Kilby, who was a power-hitting DH in college, is a big guy at 6'1'', 225. He has had some conditioning problems at the start of each of the last two seasons, and he will need to come into camp in top shape next year, especially if he is given a major league invite. Kilby has done very well in late-game situations throughout his career, and although he is left-handed, he is capable of being a full-inning set-up man. He figures to start next season at Triple-A, assuming that he has a strong spring training.

37. Mike Mitchell, RP:
Mitchell missed most of the season with a shoulder injury.
Mitchell's absence much of the season was one of the more disappointing injuries in the A's system this season. The right-hander looked poised to break camp as part of the A's bullpen after an outstanding showing at major league camp. Mitchell had also been very impressive during the Arizona Fall League the previous off-season. Unfortunately, a sore right shoulder sidelined Mitchell for the first half of the season. He attempted to rehab the injury without surgery and even appeared in nine games for the A's Rookie League team and the High-A Stockton Ports in July. The pain was still there, however, and Mitchell's velocity was down. He wound-up having surgery on his shoulder in August, an injury that turned out to be a partially torn labrum.

When we spoke to Oakland A's Baseball Operations Analyst Farhan Zaidi in early October, Zaidi stated that Mitchell's rehab was going well and that he could be ready at the start of spring training if there are no set-backs with his recovery. Assuming that he is healthy, Mitchell has an outside chance to compete for a major league bullpen spot this spring.

Mitchell has the kind of stuff that plays well in the back-end of major league bullpens. He throws a sinking fastball in the mid-90s and he has a lot of swing-and-miss to his game. Mitchell has had a number of injuries during his minor league career. In addition to the labrum problem this season, he had Tommy John surgery in 2004. His only fully healthy season was 2006, when he saved 18 games and had a 3.22 ERA in 52 games spread out over three levels (High-A, Double-A and Triple-A). In 10 games this spring with the A's major league team, Mitchell didn't allow a run and gave-up only five hits in 11.2 innings. He can struggle with his control at times, but he induces a lot of groundballs which helps him get out of jams even when he is wild. If he can get healthy, Mitchell's stuff will give him a good chance to be a good major league reliever.

36. Michael Richard, SS:
Richard was selected in the 11th round out of Prairie View A&M in the 2007 draft. Richard was a senior draft pick after he spent his college time at Prairie View A&M and Gulf Coast Community College. Richard reported to the short-season Vancouver Canadians, where he spent his entire first season as a pro.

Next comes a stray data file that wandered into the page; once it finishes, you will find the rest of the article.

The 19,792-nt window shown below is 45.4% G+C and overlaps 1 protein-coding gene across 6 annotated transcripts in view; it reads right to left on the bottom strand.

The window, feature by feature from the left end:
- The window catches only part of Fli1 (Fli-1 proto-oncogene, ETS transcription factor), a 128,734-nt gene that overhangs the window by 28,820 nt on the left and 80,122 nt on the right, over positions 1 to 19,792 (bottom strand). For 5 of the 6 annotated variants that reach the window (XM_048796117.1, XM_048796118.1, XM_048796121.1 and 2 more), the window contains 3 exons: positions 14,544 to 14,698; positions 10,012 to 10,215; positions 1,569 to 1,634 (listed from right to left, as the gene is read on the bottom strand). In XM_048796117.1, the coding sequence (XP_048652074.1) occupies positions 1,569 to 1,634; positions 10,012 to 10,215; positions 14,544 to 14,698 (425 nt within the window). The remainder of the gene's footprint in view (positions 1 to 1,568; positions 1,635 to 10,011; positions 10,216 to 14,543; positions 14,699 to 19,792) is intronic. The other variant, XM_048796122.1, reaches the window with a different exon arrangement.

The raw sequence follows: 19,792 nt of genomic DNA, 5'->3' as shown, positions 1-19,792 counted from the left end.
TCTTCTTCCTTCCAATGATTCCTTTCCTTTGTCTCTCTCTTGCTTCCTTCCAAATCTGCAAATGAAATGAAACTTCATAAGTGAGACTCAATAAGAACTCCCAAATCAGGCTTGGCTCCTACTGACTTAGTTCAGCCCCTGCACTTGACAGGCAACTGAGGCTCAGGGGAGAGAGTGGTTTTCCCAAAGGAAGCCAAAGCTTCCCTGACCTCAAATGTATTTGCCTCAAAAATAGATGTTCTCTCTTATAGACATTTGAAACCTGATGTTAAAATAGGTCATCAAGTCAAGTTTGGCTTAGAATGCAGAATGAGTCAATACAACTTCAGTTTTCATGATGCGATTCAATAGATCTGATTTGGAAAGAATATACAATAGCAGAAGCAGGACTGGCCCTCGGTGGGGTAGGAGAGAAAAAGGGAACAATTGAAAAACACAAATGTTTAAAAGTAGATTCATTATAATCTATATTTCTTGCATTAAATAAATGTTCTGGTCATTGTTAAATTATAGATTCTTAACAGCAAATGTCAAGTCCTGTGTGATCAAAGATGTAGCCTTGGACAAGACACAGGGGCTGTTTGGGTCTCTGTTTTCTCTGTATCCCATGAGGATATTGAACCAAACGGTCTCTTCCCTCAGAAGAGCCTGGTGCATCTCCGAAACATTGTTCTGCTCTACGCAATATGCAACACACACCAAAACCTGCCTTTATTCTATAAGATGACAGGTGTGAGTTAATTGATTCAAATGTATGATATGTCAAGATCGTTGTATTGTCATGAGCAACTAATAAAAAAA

Richard was one of the NCAA's top base-stealers in 2007 and that carried over into his season with Vancouver. The shortstop swiped a team-leading 25 bases in 31 chances for the Canadians. Richard also did a good job getting on-base in his initial season. He hit .289 in 225 at-bats and he had a .400 OBP. His K:BB ratio was an even 1:1 with 35 walks and 35 strike outs. The only negative in Richard's offensive game was his lack of power. He had only seven extra-base hits, including one homer (an inside-the-parker). Home run power wasn't a big part of Richard's game in college, so isn't likely that he will hit for much during his pro career, although he should collect a decent number of doubles and triples.

Defense was also not a strong suit for Richard. He committed 18 errors in only 61 games. There was some thought coming out of college that Richard would have to move to second base. The A's may also consider moving Richard to center, where his speed could be a big asset. Richard was old for his league (he turned 23 in late August), and he showed the plate discipline that one would expect from an older player.

Richard has plus speed and has reportedly been clocked as having 6.5 speed. He is also an intelligent player both at the plate and on the bases, and he should be able to put that speed tool to good use. If there is room at High-A, the A's may push Richard to Stockton directly next season given his age. If he is allowed to run at the pace he did this season, Richard could be the first A's prospect since Esteban German to steal 50 bases or more.